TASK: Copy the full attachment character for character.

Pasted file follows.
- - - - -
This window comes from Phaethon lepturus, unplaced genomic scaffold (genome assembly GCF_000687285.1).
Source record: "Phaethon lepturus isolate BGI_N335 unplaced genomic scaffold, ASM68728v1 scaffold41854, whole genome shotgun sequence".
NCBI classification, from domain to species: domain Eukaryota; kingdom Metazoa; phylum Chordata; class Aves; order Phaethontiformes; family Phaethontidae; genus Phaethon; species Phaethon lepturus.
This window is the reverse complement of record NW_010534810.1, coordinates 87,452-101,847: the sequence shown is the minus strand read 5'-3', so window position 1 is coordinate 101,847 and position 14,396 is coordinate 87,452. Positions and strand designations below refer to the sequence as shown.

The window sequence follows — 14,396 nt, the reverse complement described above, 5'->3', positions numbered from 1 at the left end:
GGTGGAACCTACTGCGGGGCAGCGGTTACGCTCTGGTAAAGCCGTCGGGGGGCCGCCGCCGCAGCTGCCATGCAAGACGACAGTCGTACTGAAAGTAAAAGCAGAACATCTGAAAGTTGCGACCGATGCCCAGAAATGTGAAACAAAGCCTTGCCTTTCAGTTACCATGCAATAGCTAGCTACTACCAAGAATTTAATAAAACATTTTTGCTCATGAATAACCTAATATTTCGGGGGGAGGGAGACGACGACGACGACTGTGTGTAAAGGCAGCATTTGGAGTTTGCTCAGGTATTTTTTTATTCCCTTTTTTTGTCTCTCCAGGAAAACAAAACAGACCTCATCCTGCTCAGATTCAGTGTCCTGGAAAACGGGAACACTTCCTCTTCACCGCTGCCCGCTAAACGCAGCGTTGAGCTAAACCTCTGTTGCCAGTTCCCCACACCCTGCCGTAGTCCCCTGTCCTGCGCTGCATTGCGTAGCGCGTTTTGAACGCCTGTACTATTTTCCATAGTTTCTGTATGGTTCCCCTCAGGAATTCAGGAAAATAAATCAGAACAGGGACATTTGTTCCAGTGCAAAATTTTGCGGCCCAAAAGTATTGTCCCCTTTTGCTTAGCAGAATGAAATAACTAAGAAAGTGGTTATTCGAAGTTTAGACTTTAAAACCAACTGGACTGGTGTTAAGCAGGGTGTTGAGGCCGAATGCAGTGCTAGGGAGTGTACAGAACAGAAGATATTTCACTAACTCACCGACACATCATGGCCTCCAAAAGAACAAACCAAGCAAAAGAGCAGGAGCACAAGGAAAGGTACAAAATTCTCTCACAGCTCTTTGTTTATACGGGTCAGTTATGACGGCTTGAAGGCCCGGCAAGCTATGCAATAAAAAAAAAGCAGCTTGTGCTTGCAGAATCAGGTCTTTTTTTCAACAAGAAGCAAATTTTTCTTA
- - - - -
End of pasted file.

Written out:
This window comes from Phaethon lepturus, unplaced genomic scaffold (genome assembly GCF_000687285.1).
Source record: "Phaethon lepturus isolate BGI_N335 unplaced genomic scaffold, ASM68728v1 scaffold41854, whole genome shotgun sequence".
NCBI classification, from domain to species: domain Eukaryota; kingdom Metazoa; phylum Chordata; class Aves; order Phaethontiformes; family Phaethontidae; genus Phaethon; species Phaethon lepturus.
This window is the reverse complement of record NW_010534810.1, coordinates 87,452-101,847: the sequence shown is the minus strand read 5'-3', so window position 1 is coordinate 101,847 and position 14,396 is coordinate 87,452. Positions and strand designations below refer to the sequence as shown.

The window sequence follows — 14,396 nt, the reverse complement described above, 5'->3', positions numbered from 1 at the left end:
GGTGGAACCTACTGCGGGGCAGCGGTTACGCTCTGGTAAAGCCGTCGGGGGGCCGCCGCCGCAGCTGCCATGCAAGACGACAGTCGTACTGAAAGTAAAAGCAGAACATCTGAAAGTTGCGACCGATGCCCAGAAATGTGAAACAAAGCCTTGCCTTTCAGTTACCATGCAATAGCTAGCTACTACCAAGAATTTAATAAAACATTTTTGCTCATGAATAACCTAATATTTCGGGGGGAGGGAGACGACGACGACGACTGTGTGTAAAGGCAGCATTTGGAGTTTGCTCAGGTATTTTTTTATTCCCTTTTTTTGTCTCTCCAGGAAAACAAAACAGACCTCATCCTGCTCAGATTCAGTGTCCTGGAAAACGGGAACACTTCCTCTTCACCGCTGCCCGCTAAACGCAGCGTTGAGCTAAACCTCTGTTGCCAGTTCCCCACACCCTGCCGTAGTCCCCTGTCCTGCGCTGCATTGCGTAGCGCGTTTTGAACGCCTGTACTATTTTCCATAGTTTCTGTATGGTTCCCCTCAGGAATTCAGGAAAATAAATCAGAACAGGGACATTTGTTCCAGTGCAAAATTTTGCGGCCCAAAAGTATTGTCCCCTTTTGCTTAGCAGAATGAAATAACTAAGAAAGTGGTTATTCGAAGTTTAGACTTTAAAACCAACTGGACTGGTGTTAAGCAGGGTGTTGAGGCCGAATGCAGTGCTAGGGAGTGTACAGAACAGAAGATATTTCACTAACTCACCGACACATCATGGCCTCCAAAAGAACAAACCAAGCAAAAGAGCAGGAGCACAAGGAAAGGTACAAAATTCTCTCACAGCTCTTTGTTTATACGGGTCAGTTATGACGGCTTGAAGGCCCGGCAAGCTATGCAATAAAAAAAAAGCAGCTTGTGCTTGCAGAATCAGGTCTTTTTTTCAACAAGAAGCAAATTTTTCTTA